This debut novel describes the emotional journey of an unnamed man through the use of fables.
Readers are introduced to this man during a time of crisis, although the specifics of his turmoil
(and indeed all the specifics of his life) remain hidden. As this everyman struggles with the
unknown, a mystical guide in the form of a woman in the tower provides him with life choices
disguised as fairy tales. The woman provides the man with no solid answers, but offers him new
stories to tell himself.
In the narrative surrounding the fairy tales, readers are provided a few details of the man’s
situation. Somewhere off the coast of Central California, the man sees a tower in the distance
that draws him; once inside, he sees a manuscript, meets an enigmatic woman, and talks to a magical
man. Outside the tower, he also talks to other strangers: a young boy, a waitress, a restaurant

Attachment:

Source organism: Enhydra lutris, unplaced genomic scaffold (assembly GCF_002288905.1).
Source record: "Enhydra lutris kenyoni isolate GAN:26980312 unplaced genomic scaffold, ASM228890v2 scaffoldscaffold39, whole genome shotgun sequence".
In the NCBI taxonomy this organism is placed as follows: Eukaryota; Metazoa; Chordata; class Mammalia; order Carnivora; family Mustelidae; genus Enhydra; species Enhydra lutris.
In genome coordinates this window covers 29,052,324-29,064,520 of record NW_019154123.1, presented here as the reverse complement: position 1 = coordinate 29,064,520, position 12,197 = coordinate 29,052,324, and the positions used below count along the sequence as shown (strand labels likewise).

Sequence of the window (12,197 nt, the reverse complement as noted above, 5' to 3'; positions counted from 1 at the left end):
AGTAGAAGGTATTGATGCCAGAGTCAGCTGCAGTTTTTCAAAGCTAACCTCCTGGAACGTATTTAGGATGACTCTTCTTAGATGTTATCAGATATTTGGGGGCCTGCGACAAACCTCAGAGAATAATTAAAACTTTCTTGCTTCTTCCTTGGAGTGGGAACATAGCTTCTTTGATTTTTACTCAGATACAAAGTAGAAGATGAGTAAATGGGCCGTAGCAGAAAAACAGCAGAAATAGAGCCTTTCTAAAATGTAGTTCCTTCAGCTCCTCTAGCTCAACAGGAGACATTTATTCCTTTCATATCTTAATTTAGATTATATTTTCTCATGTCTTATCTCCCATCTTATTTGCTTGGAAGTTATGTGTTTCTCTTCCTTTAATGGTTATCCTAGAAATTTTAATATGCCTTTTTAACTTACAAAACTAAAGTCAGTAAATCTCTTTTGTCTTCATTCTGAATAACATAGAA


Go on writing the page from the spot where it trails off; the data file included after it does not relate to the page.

owner, and a real estate agent. Everywhere he journeys and everyone he meets, however, have
one thing in common: Everybody has a story to share. How much of these activities are real or
imagined depends upon the reader’s interpretation.
The fables within the story also have different interpretations. Williams claims, in an
Author’s Note, that he tested the fables on his youngest daughter before including them in the
book. Taken at face value, these stories within the story may entertain readers of all levels.
Taken at a deeper level, these fables explore essential concepts of Jungian psychology, such as
the power of dreams, the collective unconscious, universal symbols, and life stages.
Woman in the Tower probably will not appeal to fiction readers who enjoy a concise,
linear story with a beginning, middle, and ending. For readers in the midst of their own
personal crises, however, this collection of symbolic fables contained within a loosely structured
narrative may be just what the therapist ordered.